I don’t blame him. Those things are down-right expensive. That’s why I don’t have one — can’t afford the phone itself and certainly can’t afford the monthly subscriptions, connections, apps (whatever those are) and all the other add-ons that go along with having such an ingenious thing. Some folks’ phone bills are more than my mortgage used to be!
Ingenious they are. I am amazed at all the things my friends can do with their phones. I hear there is a phone program now that can actually check your heart if you put your finger on the screen. Ingenious? Yes, but I also heard the other day that the human race is “dumbing down,” and the report said that technology is partly to blame. I don’t know about that, but I do know it’s almost scary what some technology can do.
My phone bill is only $30 a month for two telephones. But they aren’t smart phones; they’re just dumb phones. They will place a call and take a call, which is about all telephones are supposed to do — or at least that is way it used to be.
And for that $30, I only get 50 free minutes, but that is usually more than I need. (Some people talk on the phone more than that in an hour!) I hear the government is now even giving away phones with more free minutes than mine, but don’t get me started on that.
If not for emergencies and the computer line, I don’t know if I would even have a telephone. (Lady Julia keeps telling me, with a roll of the eyes, we don’t need a land line for the computer, but what do I know about techno?)
Growing up, we didn’t have a telephone until I was a teenager, and I reckon we got along just fine. Didn’t have a TV either. Shoot, we barely had indoor plumbing. Every Saturday I had to go use the neighbor’s phone to call a cab to take me and Momma to the grocery store. That’s about the only time we ever used one — phone or cab.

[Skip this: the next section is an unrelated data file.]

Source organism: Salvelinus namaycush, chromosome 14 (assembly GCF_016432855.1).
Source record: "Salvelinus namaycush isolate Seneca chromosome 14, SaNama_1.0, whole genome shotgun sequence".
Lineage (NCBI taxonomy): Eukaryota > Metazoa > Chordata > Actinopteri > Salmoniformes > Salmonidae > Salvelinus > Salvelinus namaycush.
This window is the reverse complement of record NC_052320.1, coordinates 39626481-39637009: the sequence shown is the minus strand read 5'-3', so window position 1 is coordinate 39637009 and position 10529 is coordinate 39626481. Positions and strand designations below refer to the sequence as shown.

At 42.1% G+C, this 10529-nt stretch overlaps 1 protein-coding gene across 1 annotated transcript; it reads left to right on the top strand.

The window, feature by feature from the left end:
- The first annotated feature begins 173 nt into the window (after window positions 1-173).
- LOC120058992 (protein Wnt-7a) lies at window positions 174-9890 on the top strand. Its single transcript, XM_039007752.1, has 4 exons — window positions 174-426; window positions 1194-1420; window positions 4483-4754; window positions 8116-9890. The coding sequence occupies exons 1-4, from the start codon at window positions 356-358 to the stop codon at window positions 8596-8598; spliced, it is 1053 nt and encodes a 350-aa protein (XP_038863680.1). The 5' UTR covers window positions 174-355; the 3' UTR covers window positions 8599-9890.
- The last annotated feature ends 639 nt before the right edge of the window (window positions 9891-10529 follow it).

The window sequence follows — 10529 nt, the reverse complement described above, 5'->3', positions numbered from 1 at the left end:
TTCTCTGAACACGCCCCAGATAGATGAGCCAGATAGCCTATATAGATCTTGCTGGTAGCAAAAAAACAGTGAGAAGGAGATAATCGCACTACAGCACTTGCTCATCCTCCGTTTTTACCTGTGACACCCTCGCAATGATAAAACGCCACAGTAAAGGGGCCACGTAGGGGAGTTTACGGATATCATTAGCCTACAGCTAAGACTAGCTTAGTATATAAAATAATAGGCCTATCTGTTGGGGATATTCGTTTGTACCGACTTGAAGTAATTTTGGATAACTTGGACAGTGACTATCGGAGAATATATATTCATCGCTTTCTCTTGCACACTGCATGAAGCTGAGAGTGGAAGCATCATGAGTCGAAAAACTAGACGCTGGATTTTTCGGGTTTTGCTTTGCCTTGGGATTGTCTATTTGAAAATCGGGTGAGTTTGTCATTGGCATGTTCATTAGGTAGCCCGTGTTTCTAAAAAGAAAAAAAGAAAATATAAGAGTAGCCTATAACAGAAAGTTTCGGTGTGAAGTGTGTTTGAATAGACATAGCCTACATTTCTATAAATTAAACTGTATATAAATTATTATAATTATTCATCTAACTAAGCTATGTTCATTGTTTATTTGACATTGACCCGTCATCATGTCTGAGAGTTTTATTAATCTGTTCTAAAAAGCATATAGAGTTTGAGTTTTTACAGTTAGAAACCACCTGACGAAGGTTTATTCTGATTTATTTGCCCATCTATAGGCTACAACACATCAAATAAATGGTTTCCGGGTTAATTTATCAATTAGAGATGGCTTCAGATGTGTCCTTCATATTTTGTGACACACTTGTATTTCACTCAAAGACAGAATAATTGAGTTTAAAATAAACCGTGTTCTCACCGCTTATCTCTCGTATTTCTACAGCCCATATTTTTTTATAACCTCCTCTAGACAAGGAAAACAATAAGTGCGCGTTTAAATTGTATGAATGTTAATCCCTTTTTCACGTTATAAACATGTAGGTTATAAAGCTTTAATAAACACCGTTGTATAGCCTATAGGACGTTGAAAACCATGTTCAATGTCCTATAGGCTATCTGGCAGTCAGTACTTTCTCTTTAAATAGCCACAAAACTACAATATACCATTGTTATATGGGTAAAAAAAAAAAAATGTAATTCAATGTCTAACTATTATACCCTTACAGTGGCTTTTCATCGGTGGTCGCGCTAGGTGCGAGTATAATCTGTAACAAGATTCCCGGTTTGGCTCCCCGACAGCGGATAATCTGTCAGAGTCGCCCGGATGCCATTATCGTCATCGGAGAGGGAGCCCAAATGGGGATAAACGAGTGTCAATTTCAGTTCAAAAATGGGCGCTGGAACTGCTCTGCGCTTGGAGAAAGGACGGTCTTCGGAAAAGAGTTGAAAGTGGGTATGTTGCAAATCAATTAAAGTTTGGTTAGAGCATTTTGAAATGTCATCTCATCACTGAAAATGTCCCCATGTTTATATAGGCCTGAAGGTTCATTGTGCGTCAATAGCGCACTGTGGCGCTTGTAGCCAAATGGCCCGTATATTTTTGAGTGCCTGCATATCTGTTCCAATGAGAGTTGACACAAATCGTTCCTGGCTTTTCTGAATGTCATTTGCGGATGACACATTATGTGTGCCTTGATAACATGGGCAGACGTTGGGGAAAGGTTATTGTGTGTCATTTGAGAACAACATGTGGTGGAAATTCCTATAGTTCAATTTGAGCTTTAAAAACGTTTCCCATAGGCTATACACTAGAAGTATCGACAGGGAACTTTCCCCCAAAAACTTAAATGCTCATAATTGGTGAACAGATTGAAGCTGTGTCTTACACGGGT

There was a pay phone up at the far end of South Aycock Street from South Alma Street where I lived. It was at Mr. Duffey’s Barber Shop which sat at the railroad tracks on Burson Avenue near the intersection of Aycock. I would sneak off up there when I had a dime and call my first sweetheart. First girl I ever kissed. Completely missed her lips on the first try, as a matter of fact, but that’s another story that won’t be told here.
When we did finally get a phone, it was a two-party line, and we had to wait to make a call if the other “party” was on the line.
Our first “cell” phones were those big, heavy analog devices, which we would probably still have if they were available. They did all a phone was supposed to do — place a call, take a call.
Then when Lady Julia started traveling a lot for her job she got one of those uptown things called a “bag phone,” an almost regular-size phone in a bag which plugged into the cigarette lighter of the car.
I am sometimes glad I don’t have a smart phone because I’m pretty sure I would love it and probably let it take up too much of my time like the regular computer does. And Lady Julia might do more than roll her eyes if I pulled it out of my pocket at the restaurant and started texting. Maybe I could text her across the table — if she had a smart phone.
I don’t know if this was what Alexander Graham Bell envisioned when he first heard sound through the wire of a twanging clock spring. (The History of the Telephone, Mary Bellis, about.com). It is said that he would not even have his own invention — the telephone — in his study because it was too much of an intrusion on his real work as a scientist (Wikipedia).
Wonder what he would think of his invention now. How would he text: “Mr. Watson, come here; I want to see you.”
Fordham is a retired journalist. He writes an occasional column for the Times-Georgian.